WASHINGTON (AFP).- A new dinosaur species discovered in Portugal dominated the food chain 150 million years ago -- the Tyrannosaurus Rex of its time, researchers said last week.
The new species is the largest land predator discovered in Europe and one of the largest worldwide of the Jurassic era, said authors Christophe Hendrickx and Octavio Mateus of the Universidade Nova de Lisboa and Museu da Lourinha.
The Torvosaurus gurneyi, like T. Rex, was a bipedal carnivore with blade-like teeth more than 4 inches (10 centimeters) in length, they said in a report published in the US journal PLOS ONE.
"This was clearly a fierce predator," Mateus told AFP. "Wherever he arrived, he was the owner and master. No one could rival Torvosaurus during the late Jurassic. This is the equivalent of T. rex but 80 million years before."
The scientists estimate Torvosaurus gurneyi grew up to 33 feet (10 meters) long and weighed some 4 or 5 tons. Its skull measured nearly four-feet (115 centimeters) long, smaller than the T. Rex, but not by a huge margin.
The fossils found in Portugal closely resemble those of a North American dinosaur -- the Torvosaurus tanneri -- and indeed at first the scientists thought the two specimens must be from the same species.
But upon closer analysis of the bones, the researchers determined the species must have evolved separately from the two sides of the proto-Atlantic Ocean over a few million years.
Mateus said it's hard to know how different the two species would have looked when they were living -- there may have been differences in coloring or behavior that would have easily distinguished them.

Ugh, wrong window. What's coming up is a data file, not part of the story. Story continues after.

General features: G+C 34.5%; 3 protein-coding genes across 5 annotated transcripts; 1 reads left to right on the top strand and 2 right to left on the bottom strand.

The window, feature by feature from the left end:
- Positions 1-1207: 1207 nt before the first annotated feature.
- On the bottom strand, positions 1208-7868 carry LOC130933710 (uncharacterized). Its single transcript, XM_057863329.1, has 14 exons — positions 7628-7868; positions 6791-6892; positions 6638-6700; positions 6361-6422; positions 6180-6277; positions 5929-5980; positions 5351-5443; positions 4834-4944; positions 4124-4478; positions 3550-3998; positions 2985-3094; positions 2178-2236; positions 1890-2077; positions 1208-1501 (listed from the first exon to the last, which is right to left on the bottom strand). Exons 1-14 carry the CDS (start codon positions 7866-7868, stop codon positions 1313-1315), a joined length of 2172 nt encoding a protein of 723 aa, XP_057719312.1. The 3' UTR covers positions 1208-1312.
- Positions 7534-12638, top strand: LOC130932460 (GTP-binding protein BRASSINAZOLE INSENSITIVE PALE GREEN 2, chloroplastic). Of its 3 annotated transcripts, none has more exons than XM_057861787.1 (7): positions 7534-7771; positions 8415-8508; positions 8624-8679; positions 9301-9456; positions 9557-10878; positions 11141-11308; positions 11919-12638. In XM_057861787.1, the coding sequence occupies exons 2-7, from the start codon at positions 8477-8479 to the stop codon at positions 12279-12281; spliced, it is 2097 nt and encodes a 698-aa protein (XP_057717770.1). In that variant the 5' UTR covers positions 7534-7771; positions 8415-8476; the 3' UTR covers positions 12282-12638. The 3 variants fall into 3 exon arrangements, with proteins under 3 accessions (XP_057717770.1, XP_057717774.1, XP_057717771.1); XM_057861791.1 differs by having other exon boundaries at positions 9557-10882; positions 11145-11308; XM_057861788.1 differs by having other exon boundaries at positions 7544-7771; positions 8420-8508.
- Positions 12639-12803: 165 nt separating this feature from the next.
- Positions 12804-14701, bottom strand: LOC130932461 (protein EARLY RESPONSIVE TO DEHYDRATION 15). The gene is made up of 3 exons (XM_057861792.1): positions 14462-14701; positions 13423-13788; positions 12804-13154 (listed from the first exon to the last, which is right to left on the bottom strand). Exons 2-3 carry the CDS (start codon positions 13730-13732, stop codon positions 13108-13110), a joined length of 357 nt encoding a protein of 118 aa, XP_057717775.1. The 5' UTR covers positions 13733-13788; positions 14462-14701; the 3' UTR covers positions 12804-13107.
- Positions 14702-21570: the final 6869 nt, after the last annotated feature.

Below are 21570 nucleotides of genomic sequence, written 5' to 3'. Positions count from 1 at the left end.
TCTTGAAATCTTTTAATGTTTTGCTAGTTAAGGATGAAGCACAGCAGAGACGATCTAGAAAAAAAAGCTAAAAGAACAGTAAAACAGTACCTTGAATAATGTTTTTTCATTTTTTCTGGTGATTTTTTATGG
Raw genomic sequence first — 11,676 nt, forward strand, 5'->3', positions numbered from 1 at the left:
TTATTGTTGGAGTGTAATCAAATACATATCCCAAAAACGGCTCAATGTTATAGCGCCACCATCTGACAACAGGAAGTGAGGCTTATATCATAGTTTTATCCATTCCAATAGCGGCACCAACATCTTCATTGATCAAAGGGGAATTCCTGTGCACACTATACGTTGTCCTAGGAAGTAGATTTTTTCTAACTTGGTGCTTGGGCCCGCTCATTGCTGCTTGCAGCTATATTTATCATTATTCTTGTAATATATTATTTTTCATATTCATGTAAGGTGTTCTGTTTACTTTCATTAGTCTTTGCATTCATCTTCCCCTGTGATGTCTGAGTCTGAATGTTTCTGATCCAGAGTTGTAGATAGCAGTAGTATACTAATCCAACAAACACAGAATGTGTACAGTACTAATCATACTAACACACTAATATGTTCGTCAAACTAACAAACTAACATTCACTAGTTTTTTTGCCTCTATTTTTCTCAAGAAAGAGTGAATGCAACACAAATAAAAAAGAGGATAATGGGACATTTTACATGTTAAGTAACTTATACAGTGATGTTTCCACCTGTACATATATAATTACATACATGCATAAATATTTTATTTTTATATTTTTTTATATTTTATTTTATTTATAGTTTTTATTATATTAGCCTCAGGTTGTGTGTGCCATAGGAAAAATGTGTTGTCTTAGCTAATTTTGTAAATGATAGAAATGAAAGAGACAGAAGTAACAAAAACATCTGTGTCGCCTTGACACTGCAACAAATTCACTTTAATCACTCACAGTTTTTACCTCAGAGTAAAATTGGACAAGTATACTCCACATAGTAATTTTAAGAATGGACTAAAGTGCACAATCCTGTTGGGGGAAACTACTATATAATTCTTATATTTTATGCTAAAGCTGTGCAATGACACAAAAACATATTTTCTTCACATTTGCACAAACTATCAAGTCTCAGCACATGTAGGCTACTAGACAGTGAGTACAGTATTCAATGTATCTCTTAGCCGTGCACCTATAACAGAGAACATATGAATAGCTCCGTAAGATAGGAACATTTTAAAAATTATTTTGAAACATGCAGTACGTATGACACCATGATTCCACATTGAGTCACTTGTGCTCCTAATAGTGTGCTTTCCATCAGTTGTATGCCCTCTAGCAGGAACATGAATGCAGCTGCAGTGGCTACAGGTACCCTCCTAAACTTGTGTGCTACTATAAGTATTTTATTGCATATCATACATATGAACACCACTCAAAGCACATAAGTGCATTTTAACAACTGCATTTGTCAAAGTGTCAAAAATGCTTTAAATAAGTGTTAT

From the fossil record, the differences are more subtle.
The North American species has 11 or more teeth on its upper jaw, compared to fewer than 11 for the Portuguese dinosaur, the researchers explained. And the mouth bones are shaped and structured differently.
A 'game-changing' predator
Discovering such a large predator in this era could really be "a game changer" in terms of how scientists think of the Jurassic food chain, explained University of Kansas paleontologist David Burnham, who was not involved in the research.
"These things were living with giant plant-eating dinosaurs," or sauropods, Burnham explained, herbivores too big for other common Jurassic predators, like the Allosaurus, to attack.
But if the estimates of the new Torvosaurus are right, he said, the carnivore was certainly big and fast enough to catch a small sauropod.
"The blade-like teeth of Torvosaurus are particularly nasty since they would seem to indicate a slash-shred strategy," he added.
The new species is also of interest to paleontologists, because it gives a more detailed picture of the interactions and connections between North America and Europe at the time.
"Finding another (Torvosaurus) species in Portugal is pretty cool, because this is additional evidence that shows a similarity in Jurassic dinosaurs in Europe and in North America," adding to finds of a Stegosaurus and an Allosaurus in both the US West and Portugal, said Ken Carpenter, paleontologist at Utah State University.
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